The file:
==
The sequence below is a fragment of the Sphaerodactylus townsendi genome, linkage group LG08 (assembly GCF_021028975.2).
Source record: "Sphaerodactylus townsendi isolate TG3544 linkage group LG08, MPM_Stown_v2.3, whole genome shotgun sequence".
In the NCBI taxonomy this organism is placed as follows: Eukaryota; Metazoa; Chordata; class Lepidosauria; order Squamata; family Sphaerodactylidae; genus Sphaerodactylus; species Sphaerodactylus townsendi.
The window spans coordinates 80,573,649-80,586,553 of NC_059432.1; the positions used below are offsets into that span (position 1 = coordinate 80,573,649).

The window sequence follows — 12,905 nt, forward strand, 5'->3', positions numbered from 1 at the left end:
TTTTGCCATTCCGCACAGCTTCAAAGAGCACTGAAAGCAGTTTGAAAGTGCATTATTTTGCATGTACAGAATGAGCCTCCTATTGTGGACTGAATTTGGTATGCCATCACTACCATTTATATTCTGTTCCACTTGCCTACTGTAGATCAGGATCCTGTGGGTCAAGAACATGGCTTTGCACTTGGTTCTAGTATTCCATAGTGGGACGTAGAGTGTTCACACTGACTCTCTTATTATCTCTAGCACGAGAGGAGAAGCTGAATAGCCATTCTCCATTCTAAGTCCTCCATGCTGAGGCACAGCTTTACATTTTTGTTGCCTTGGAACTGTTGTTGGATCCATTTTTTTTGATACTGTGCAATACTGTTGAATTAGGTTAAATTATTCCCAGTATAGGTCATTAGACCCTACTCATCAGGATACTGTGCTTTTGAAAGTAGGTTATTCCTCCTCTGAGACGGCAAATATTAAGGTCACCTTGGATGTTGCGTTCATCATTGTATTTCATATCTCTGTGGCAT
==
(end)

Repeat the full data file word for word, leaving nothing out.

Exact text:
The sequence below is a fragment of the Sphaerodactylus townsendi genome, linkage group LG08 (assembly GCF_021028975.2).
Source record: "Sphaerodactylus townsendi isolate TG3544 linkage group LG08, MPM_Stown_v2.3, whole genome shotgun sequence".
In the NCBI taxonomy this organism is placed as follows: Eukaryota; Metazoa; Chordata; class Lepidosauria; order Squamata; family Sphaerodactylidae; genus Sphaerodactylus; species Sphaerodactylus townsendi.
The window spans coordinates 80,573,649-80,586,553 of NC_059432.1; the positions used below are offsets into that span (position 1 = coordinate 80,573,649).

The window sequence follows — 12,905 nt, forward strand, 5'->3', positions numbered from 1 at the left end:
TTTTGCCATTCCGCACAGCTTCAAAGAGCACTGAAAGCAGTTTGAAAGTGCATTATTTTGCATGTACAGAATGAGCCTCCTATTGTGGACTGAATTTGGTATGCCATCACTACCATTTATATTCTGTTCCACTTGCCTACTGTAGATCAGGATCCTGTGGGTCAAGAACATGGCTTTGCACTTGGTTCTAGTATTCCATAGTGGGACGTAGAGTGTTCACACTGACTCTCTTATTATCTCTAGCACGAGAGGAGAAGCTGAATAGCCATTCTCCATTCTAAGTCCTCCATGCTGAGGCACAGCTTTACATTTTTGTTGCCTTGGAACTGTTGTTGGATCCATTTTTTTTGATACTGTGCAATACTGTTGAATTAGGTTAAATTATTCCCAGTATAGGTCATTAGACCCTACTCATCAGGATACTGTGCTTTTGAAAGTAGGTTATTCCTCCTCTGAGACGGCAAATATTAAGGTCACCTTGGATGTTGCGTTCATCATTGTATTTCATATCTCTGTGGCAT